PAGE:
3.20.2014 Journal Prompt

Photo by Vivian Maier
Photo by Vivian Maier

March 20, 2014: They’d been traveling for days.

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6 thoughts on “3.20.2014 Journal Prompt

  1. Lindsay

    A ticket to nowhere, she said. A ticket to anywhere. Far off, she said. As far off as we can go. She didn’t want to know where – she said she didn’t. That wasn’t important. Just so long as we were going somewhere. But I knew different.

    Heavy as barrels or sacks that are filled with potatoes. And slow as creeping when she walks. I see the pain that is in each careful step that she takes and she does not take many. She leans on a stick, using it as a third leg, but it makes nothing easier. Years of watching the clock wind down and the handclap of time becoming irregular and ‘Am I there, yet?’ she says.

    And it is time. Close to it. She knows without asking and I know, too. And she says there are still things she wants to see. Up close and in the flesh. Places she wants to go to. I don’t know how to answer her then. She breathes deep and lets that breath out slow. She straightens, as much as crooked can, and she shrugs and smiles and leans a little more on my arm. ‘Just one more journey then,’ she says. So we have a ticket to nowhere, except it is somewhere, too, for we are travelling to the town where it all began, and I think she knows that.

    We sit looking out of the window and everything is a blur and trees have lost their leaves and stand black and still, and cows have abandoned the fields, and the sun sits lower in the sky so the light is thin and weak. She sleeps sometimes, falls in and out of dreaming, and I can feel her hot slow breath on my cheek and a hand she has laid gentle on my chest, like she is keeping track of my heart beating, though in truth it is the other way around. I touch her leg through her dress, a stolen moment of intimacy as she sleeps, and I close my eyes and we could be anywhere.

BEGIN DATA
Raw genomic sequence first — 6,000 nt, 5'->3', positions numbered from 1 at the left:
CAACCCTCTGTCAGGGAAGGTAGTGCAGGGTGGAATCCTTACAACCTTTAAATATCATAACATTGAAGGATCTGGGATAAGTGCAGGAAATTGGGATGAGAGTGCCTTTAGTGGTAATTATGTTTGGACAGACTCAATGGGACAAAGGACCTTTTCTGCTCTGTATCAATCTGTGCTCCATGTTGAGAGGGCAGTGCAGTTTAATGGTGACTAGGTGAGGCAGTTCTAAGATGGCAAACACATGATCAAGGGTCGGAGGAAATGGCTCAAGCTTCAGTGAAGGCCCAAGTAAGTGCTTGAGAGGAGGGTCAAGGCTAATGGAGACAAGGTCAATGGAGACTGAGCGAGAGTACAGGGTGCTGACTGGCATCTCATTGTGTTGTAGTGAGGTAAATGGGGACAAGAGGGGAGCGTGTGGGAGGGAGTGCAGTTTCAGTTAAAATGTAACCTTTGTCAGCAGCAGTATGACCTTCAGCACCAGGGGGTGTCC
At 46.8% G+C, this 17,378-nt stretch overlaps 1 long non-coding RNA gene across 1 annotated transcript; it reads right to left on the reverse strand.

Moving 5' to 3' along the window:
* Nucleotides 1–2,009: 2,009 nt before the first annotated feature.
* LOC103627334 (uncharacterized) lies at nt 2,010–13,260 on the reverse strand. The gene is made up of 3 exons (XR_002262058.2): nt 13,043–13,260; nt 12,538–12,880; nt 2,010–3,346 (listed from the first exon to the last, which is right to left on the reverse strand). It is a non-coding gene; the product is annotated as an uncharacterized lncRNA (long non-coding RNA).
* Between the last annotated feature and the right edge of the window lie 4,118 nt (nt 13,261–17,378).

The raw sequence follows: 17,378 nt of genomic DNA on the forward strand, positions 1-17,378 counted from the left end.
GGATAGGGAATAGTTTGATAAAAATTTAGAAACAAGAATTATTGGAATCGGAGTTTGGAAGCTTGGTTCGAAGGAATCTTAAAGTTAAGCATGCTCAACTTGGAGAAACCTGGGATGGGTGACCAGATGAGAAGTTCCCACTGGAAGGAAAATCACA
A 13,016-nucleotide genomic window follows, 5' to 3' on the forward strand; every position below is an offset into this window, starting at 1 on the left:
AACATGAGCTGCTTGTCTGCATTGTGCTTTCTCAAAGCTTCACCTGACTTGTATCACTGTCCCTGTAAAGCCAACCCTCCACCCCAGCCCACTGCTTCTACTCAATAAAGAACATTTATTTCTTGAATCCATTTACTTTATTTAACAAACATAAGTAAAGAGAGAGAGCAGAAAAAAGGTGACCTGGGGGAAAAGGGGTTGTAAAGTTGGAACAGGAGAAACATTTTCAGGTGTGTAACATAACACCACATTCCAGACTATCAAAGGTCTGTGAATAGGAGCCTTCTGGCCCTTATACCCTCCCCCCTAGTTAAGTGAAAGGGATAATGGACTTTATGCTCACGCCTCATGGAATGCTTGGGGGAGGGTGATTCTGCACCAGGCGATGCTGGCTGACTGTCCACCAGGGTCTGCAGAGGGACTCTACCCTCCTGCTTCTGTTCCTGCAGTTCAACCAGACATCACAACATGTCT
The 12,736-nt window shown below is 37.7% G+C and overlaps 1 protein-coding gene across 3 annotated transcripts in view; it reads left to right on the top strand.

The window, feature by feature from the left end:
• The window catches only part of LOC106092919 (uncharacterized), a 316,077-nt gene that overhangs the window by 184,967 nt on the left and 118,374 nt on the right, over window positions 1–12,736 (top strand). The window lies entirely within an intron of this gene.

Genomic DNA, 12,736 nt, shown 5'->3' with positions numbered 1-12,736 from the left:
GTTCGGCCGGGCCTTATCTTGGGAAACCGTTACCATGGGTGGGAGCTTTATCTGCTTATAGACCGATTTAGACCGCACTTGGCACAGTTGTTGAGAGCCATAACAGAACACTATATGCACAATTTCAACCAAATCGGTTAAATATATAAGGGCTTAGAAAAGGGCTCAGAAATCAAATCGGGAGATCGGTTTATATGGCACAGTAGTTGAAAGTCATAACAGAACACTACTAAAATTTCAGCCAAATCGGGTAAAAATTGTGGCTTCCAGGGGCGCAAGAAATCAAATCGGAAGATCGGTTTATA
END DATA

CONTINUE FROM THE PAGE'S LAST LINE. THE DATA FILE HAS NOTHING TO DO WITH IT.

I feed her when she’s hungry, like she is a child. I wipe the spittle from her mouth and I am patient, waiting for her to chew and to swallow. The food is soon cold, but she does not seem to notice and I go on feeding her – she needs some strength still, for sometimes dying takes more effort than living. Days of sleeping and slow eating and she loosens her hold on me and I think I let her go a little more each day. And we are unwinding, or rewinding, going back to the start when she was Lindy and I was Ed and we were separate things.

    And when we get there, back to the beginning though it is really the end, when the train slides easy into the station, the last stop on the line, then she’ll see how much I still love her. He’ll be there, older of course, as we are, but still standing tall and tears on his cheek to see her so altered. And I think she will die in his arms then or soon after, and she’ll die happy and that’s all I can give her at the last, for hadn’t I taken her from him all those years back, and his name in her mouth now when she sleeps, his name and not mine.

    And the train rocking makes me sleepy, too. But I don’t dare. I watch her every breath, and I touch her leg as if she is something easily broken, and I listen, hearing the slow and slower beating of her heart, and I wait in hope.

  2. Lindsay

    Cynthia, I just read your piece. I like the way you write and your portrait of the old man and the sleeping woman, well, it’s very moving. Nice one.

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